Dare to Dream Small
I appreciate having the opportunity to share a few words with you in this critical and bittersweet moment. I wanted to take some time to tell you how I came to the fledgling Pine Hill Community Center ten years ago, first as a participant, then as a volunteer, and then as its first Director. It feels important to relate the story to you because it’s kind of funny, and because my story is, in fact, anyone’s story. I found the Community Center by sheer accident, with no other desire than to attend a program here; but what I got was an opportunity to engage in meaningful and surprising ways. My story is a story of connections.
I would also like to make a few acknowledgments to people who have helped to make this place what it is. Then I will conclude by reflecting a little on the future; my own future and the Center’s. In many ways I have reared the Center over these years; and in many ways the Center has reared me. Tonight, we are committing one another into other hands. I can not say exactly why, but this leave-taking seems somehow necessary for our mutual growth. It is a joyous leave-taking, so that the Center and I may continue the work that we have so painstakingly accomplished in each other. But, since I am still the Director for another day, I wish to give a few words of direction as I release the line.
When I first showed up here I was, by all accounts, not Executive Director material; indeed, if you had asked me to be one I would have promptly declined. I came to the Community Center as a guitar toting bum to one of the best open mic nights I have ever experienced. It was there that I first met a host of people who would soon become a huge part of my life: Jim Rauter, Devin Angus, Laurie Baratta, Henry Hermann. Jim later helped me build a house in Halcott; Devin and Henry and I formed the most remarkable band I’ve ever performed in; Laurie would later help me land a job.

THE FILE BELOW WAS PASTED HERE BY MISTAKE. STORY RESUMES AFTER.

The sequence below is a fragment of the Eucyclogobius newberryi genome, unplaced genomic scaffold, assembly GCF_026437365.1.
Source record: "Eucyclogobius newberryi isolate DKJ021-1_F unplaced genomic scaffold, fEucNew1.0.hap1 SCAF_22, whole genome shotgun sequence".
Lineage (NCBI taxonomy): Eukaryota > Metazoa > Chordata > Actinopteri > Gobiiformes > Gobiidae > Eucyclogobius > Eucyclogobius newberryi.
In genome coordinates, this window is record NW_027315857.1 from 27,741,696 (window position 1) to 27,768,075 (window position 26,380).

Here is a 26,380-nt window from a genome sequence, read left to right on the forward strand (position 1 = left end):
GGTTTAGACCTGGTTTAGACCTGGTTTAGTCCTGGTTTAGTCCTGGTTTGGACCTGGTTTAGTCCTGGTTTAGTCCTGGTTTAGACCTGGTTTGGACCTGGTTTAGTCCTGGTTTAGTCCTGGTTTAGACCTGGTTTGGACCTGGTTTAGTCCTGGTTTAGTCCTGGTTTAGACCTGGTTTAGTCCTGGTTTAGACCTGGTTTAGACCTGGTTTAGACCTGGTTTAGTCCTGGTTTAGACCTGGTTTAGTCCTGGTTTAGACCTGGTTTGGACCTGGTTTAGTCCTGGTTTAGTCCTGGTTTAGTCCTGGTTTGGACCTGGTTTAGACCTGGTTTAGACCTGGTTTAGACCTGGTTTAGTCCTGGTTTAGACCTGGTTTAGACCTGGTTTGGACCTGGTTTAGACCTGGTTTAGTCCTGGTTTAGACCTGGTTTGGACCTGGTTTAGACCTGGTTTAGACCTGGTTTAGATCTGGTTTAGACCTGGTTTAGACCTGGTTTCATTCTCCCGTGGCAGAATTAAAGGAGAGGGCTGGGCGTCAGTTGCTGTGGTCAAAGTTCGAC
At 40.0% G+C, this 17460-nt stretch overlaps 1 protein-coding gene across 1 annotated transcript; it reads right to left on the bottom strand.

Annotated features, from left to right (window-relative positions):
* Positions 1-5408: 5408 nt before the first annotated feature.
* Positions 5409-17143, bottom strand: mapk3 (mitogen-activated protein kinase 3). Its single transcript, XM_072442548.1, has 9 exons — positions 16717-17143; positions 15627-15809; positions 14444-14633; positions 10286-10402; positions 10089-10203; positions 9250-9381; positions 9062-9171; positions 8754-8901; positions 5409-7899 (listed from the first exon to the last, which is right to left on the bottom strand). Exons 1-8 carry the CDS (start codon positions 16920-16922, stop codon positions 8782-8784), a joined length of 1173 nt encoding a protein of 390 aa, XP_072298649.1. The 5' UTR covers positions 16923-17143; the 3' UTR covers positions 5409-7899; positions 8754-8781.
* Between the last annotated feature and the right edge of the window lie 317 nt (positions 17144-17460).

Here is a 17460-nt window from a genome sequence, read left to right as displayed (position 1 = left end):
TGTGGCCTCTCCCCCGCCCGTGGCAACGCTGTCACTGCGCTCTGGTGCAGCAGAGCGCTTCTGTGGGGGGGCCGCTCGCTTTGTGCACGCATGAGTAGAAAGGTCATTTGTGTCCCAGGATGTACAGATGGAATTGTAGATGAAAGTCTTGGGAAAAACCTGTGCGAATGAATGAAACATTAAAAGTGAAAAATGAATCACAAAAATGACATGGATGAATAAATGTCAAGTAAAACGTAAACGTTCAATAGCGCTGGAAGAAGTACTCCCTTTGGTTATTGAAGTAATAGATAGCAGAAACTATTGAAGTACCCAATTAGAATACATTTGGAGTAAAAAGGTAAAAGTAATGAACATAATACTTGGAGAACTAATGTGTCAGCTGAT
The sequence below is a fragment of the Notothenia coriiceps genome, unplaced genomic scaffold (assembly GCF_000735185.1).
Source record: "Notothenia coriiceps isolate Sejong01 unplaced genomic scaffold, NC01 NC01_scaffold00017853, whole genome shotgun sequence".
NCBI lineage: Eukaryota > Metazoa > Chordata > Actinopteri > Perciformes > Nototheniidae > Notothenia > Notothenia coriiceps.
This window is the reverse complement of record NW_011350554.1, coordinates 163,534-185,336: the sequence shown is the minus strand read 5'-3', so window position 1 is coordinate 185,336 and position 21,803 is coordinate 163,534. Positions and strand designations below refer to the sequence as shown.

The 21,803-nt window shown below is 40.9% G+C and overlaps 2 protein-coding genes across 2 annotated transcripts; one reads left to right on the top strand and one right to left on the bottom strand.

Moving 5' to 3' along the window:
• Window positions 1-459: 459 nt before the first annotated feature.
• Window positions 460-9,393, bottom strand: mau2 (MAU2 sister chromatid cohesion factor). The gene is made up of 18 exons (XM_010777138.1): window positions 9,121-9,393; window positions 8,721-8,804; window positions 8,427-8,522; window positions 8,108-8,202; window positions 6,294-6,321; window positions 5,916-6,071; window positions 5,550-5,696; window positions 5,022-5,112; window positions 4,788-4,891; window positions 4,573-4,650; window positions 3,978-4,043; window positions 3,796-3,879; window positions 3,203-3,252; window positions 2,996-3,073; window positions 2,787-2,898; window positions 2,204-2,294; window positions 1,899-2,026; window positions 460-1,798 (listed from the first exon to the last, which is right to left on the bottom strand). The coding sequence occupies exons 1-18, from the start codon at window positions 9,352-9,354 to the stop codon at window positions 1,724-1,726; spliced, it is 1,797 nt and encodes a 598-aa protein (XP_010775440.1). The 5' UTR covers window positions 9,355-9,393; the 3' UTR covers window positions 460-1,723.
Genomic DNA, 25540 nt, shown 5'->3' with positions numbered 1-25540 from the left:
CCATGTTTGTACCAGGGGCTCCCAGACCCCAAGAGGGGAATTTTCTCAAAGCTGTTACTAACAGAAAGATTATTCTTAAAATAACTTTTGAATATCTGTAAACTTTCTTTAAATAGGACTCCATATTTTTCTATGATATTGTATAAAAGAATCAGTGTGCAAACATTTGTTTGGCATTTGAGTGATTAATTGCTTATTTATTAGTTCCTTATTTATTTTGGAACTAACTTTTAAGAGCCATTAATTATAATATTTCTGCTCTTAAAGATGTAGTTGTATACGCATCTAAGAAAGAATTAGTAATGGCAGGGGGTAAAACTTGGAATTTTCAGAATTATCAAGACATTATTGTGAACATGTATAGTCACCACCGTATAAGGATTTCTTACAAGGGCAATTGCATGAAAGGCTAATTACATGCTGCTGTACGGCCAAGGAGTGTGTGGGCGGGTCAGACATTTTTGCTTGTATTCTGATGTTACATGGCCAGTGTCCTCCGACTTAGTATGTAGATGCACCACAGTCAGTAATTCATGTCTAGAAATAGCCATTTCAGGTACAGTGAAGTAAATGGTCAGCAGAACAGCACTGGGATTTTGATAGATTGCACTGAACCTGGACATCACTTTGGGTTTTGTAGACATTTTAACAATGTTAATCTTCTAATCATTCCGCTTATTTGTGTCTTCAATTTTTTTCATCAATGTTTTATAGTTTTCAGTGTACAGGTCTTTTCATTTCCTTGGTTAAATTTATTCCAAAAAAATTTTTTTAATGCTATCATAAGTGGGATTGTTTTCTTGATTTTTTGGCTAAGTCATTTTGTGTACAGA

At the time I was living in a tipi which I had pitched on Linda Rogers’ farm up Broadstreet Hollow. I did home care for a local family struggling with AIDS, work I had taken at the prompting of friends at Zen Mountain Monastery. When the person I was caring for died I re-accepted an administrative position in a nursing home down in Liberty. Because living in a tipi and showing up to a job well-groomed are not mutually agreeable, I decided to move into one of Len’s apartments for the same reasons that many of us do: it was readily available and I could afford the rent.
When the open mic night began to lose steam, I volunteered to host a song circle at the Community Center. Polly would always show up and listen. She was quiet, and I was shy, but I clearly remember being very intrigued by her. I had no clue that she would become such a monstrous and wonderful presence in my life; no idea how much her brilliant spirit and ways would touch, influence and teach me over these years.
Laurie, who was Acting President of the Board at the time, informed me that the Center had received a grant – written and won by Eve Smith – to hire a Program Director to run a summer youth program. She asked me if I would be interested. I was fairly miserable at my position in Liberty so, after crunching a few numbers and deciding that I could get by with the pay cut, I told her that I was, in fact, interested; what the hell. It sounded fun and it would give me the summer to look for another job. I had to wear a tie to work, so I decided to be professional and keep it on when I showed up to my interview with the Community Center Board, which at that time consisted of Florence, Polly, Laurie, Jackie Persons, Joanne Rogers and Marge Lloyd (I hope I’m not missing anyone). Jackie took one look at me and promptly commanded me to loosen it. It was then that I knew that this job and I could be a very good fit, indeed! So I lost the tie, and they hired me that very evening.